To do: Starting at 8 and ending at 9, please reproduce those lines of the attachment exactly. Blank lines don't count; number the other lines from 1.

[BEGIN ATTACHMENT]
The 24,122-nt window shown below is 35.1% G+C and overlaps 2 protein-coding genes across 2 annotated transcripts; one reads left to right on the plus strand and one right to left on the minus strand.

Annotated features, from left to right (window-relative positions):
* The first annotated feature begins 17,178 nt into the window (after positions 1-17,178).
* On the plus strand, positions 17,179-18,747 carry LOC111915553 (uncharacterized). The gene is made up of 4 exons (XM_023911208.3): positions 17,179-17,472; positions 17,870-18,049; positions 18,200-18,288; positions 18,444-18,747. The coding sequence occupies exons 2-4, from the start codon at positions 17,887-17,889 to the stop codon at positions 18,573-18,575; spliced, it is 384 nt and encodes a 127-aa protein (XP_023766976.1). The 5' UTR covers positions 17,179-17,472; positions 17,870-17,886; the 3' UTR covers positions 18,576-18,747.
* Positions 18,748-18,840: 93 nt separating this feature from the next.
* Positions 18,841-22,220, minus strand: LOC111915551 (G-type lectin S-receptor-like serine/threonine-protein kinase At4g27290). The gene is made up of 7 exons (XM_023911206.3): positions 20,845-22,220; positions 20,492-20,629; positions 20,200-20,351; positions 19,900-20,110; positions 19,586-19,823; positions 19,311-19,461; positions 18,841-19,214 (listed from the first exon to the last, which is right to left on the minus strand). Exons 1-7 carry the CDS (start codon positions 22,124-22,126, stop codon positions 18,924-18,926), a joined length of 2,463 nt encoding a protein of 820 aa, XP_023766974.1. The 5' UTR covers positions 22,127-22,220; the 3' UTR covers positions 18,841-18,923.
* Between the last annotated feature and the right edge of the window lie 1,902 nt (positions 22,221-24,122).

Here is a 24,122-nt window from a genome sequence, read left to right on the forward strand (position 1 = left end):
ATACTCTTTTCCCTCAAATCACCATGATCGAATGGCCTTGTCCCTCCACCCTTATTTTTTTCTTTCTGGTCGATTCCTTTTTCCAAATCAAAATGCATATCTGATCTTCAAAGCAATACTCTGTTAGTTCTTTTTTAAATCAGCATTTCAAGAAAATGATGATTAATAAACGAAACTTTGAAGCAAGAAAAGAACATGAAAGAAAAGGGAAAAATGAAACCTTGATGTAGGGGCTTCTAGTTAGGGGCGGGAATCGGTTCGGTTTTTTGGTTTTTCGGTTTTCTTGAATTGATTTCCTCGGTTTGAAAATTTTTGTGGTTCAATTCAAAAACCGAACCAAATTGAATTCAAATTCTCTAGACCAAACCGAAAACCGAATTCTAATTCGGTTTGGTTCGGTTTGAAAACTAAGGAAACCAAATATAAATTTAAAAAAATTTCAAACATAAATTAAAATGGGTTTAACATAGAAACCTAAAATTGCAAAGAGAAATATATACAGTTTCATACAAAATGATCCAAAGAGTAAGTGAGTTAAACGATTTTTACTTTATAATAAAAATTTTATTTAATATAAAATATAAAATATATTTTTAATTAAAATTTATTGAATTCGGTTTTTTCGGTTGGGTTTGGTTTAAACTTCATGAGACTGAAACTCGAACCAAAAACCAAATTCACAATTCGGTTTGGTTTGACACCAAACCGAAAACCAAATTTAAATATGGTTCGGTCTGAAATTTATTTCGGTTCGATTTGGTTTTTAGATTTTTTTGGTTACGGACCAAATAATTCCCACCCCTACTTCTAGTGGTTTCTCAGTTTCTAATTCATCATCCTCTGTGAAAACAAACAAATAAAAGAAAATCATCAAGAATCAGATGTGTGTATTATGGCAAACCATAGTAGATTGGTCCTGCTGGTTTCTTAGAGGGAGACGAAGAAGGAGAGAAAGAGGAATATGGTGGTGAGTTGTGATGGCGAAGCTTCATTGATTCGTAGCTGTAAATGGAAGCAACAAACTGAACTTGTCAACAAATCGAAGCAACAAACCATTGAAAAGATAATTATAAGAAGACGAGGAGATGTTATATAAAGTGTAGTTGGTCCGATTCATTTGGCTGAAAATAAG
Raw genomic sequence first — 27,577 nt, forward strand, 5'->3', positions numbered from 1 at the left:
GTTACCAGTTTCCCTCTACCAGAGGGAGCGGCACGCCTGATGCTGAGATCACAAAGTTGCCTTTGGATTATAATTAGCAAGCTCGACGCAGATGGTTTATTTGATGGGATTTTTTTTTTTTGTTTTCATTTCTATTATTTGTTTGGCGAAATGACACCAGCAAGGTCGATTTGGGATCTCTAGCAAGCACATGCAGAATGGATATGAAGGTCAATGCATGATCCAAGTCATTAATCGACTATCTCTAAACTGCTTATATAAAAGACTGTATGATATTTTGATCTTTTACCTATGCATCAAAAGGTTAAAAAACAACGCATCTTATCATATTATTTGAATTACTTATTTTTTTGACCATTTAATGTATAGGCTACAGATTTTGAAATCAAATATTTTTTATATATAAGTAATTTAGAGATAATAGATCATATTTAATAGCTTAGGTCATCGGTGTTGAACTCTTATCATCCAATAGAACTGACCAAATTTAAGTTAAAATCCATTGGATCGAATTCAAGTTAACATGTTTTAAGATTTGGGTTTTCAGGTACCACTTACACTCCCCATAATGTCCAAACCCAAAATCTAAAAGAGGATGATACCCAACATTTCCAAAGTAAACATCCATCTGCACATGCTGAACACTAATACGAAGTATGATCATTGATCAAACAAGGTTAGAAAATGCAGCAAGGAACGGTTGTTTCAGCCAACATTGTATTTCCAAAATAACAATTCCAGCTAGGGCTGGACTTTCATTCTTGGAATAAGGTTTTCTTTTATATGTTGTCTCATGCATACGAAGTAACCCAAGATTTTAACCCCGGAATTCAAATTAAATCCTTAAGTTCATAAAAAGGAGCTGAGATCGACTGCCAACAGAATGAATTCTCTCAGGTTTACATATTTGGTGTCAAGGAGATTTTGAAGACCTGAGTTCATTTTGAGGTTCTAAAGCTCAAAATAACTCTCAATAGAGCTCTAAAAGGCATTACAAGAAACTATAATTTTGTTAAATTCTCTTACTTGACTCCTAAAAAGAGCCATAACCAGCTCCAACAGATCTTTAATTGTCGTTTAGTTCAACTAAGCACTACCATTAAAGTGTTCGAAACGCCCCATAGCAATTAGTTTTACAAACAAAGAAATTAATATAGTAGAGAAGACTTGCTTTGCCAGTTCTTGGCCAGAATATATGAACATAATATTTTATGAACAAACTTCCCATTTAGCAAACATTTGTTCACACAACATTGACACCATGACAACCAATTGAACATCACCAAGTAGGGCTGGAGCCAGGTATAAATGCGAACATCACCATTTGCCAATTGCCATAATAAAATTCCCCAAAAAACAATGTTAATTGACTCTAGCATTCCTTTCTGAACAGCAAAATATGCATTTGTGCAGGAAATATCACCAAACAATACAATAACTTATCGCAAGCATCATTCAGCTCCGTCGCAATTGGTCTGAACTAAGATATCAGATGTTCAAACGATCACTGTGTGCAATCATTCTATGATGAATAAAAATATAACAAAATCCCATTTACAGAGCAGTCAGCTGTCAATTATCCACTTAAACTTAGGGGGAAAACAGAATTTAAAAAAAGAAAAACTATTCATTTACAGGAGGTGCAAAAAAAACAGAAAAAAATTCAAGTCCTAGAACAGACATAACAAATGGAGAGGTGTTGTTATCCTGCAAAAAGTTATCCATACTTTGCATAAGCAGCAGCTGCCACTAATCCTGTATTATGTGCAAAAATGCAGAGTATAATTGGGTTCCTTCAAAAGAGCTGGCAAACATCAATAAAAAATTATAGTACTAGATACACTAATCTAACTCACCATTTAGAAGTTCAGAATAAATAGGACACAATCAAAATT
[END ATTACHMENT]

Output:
Here is a 24,122-nt window from a genome sequence, read left to right on the forward strand (position 1 = left end):
ATACTCTTTTCCCTCAAATCACCATGATCGAATGGCCTTGTCCCTCCACCCTTATTTTTTTCTTTCTGGTCGATTCCTTTTTCCAAATCAAAATGCATATCTGATCTTCAAAGCAATACTCTGTTAGTTCTTTTTTAAATCAGCATTTCAAGAAAATGATGATTAATAAACGAAACTTTGAAGCAAGAAAAGAACATGAAAGAAAAGGGAAAAATGAAACCTTGATGTAGGGGCTTCTAGTTAGGGGCGGGAATCGGTTCGGTTTTTTGGTTTTTCGGTTTTCTTGAATTGATTTCCTCGGTTTGAAAATTTTTGTGGTTCAATTCAAAAACCGAACCAAATTGAATTCAAATTCTCTAGACCAAACCGAAAACCGAATTCTAATTCGGTTTGGTTCGGTTTGAAAACTAAGGAAACCAAATATAAATTTAAAAAAATTTCAAACATAAATTAAAATGGGTTTAACATAGAAACCTAAAATTGCAAAGAGAAATATATACAGTTTCATACAAAATGATCCAAAGAGTAAGTGAGTTAAACGATTTTTACTTTATAATAAAAATTTTATTTAATATAAAATATAAAATATATTTTTAATTAAAATTTATTGAATTCGGTTTTTTCGGTTGGGTTTGGTTTAAACTTCATGAGACTGAAACTCGAACCAAAAACCAAATTCACAATTCGGTTTGGTTTGACACCAAACCGAAAACCAAATTTAAATATGGTTCGGTCTGAAATTTATTTCGGTTCGATTTGGTTTTTAGATTTTTTTGGTTACGGACCAAATAATTCCCACCCCTACTTCTAGTGGTTTCTCAGTTTCTAATTCATCATCCTCTGTGAAAACAAACAAATAAAAGAAAATCATCAAGAATCAGATGTGTGTATTATGGCAAACCATAGTAGATTGGTCCTGCTGGTTTCTTAGAGGGAGACGAAGAAGGAGAGAAAGAGGAATATGGTGGTGAGTTGTGATGGCGAAGCTTCATTGATTCGTAGCTGTAAATGGAAGCAACAAACTGAACTTGTCAACAAATCGAAGCAACAAACCATTGAAAAGATAATTATAAGAAGACGAGGAGATGTTATATAAAGTGTAGTTGGTCCGATTCATTTGGCTGAAAATAAG